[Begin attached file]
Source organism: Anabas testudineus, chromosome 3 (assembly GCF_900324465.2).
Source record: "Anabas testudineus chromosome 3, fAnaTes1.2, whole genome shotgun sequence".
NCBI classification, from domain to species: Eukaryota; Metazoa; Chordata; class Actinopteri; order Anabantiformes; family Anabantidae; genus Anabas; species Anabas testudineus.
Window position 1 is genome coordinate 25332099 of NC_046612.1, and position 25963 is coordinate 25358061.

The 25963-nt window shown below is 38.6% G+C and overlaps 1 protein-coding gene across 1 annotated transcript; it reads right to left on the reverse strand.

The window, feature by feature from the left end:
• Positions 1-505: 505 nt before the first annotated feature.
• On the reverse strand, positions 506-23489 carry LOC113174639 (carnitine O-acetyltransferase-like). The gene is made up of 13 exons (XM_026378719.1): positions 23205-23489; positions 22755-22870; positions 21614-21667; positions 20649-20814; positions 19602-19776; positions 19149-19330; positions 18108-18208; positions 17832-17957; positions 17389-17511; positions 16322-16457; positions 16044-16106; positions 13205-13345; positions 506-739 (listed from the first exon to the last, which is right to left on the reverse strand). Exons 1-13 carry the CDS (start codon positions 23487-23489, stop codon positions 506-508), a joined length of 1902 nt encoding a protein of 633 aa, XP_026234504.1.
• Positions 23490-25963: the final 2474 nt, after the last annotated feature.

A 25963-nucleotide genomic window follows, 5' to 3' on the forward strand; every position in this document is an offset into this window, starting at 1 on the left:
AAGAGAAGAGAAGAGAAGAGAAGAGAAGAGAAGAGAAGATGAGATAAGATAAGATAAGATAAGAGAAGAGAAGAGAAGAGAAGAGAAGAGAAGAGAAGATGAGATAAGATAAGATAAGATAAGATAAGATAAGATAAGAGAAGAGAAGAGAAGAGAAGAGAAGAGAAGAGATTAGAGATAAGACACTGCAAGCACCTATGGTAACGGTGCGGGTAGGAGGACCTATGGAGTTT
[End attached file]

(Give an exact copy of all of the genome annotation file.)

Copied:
Source organism: Anabas testudineus, chromosome 3 (assembly GCF_900324465.2).
Source record: "Anabas testudineus chromosome 3, fAnaTes1.2, whole genome shotgun sequence".
NCBI classification, from domain to species: Eukaryota; Metazoa; Chordata; class Actinopteri; order Anabantiformes; family Anabantidae; genus Anabas; species Anabas testudineus.
Window position 1 is genome coordinate 25332099 of NC_046612.1, and position 25963 is coordinate 25358061.

The 25963-nt window shown below is 38.6% G+C and overlaps 1 protein-coding gene across 1 annotated transcript; it reads right to left on the reverse strand.

The window, feature by feature from the left end:
• Positions 1-505: 505 nt before the first annotated feature.
• On the reverse strand, positions 506-23489 carry LOC113174639 (carnitine O-acetyltransferase-like). The gene is made up of 13 exons (XM_026378719.1): positions 23205-23489; positions 22755-22870; positions 21614-21667; positions 20649-20814; positions 19602-19776; positions 19149-19330; positions 18108-18208; positions 17832-17957; positions 17389-17511; positions 16322-16457; positions 16044-16106; positions 13205-13345; positions 506-739 (listed from the first exon to the last, which is right to left on the reverse strand). Exons 1-13 carry the CDS (start codon positions 23487-23489, stop codon positions 506-508), a joined length of 1902 nt encoding a protein of 633 aa, XP_026234504.1.
• Positions 23490-25963: the final 2474 nt, after the last annotated feature.

A 25963-nucleotide genomic window follows, 5' to 3' on the forward strand; every position in this document is an offset into this window, starting at 1 on the left:
AAGAGAAGAGAAGAGAAGAGAAGAGAAGAGAAGAGAAGATGAGATAAGATAAGATAAGATAAGAGAAGAGAAGAGAAGAGAAGAGAAGAGAAGAGAAGATGAGATAAGATAAGATAAGATAAGATAAGATAAGATAAGAGAAGAGAAGAGAAGAGAAGAGAAGAGAAGAGATTAGAGATAAGACACTGCAAGCACCTATGGTAACGGTGCGGGTAGGAGGACCTATGGAGTTT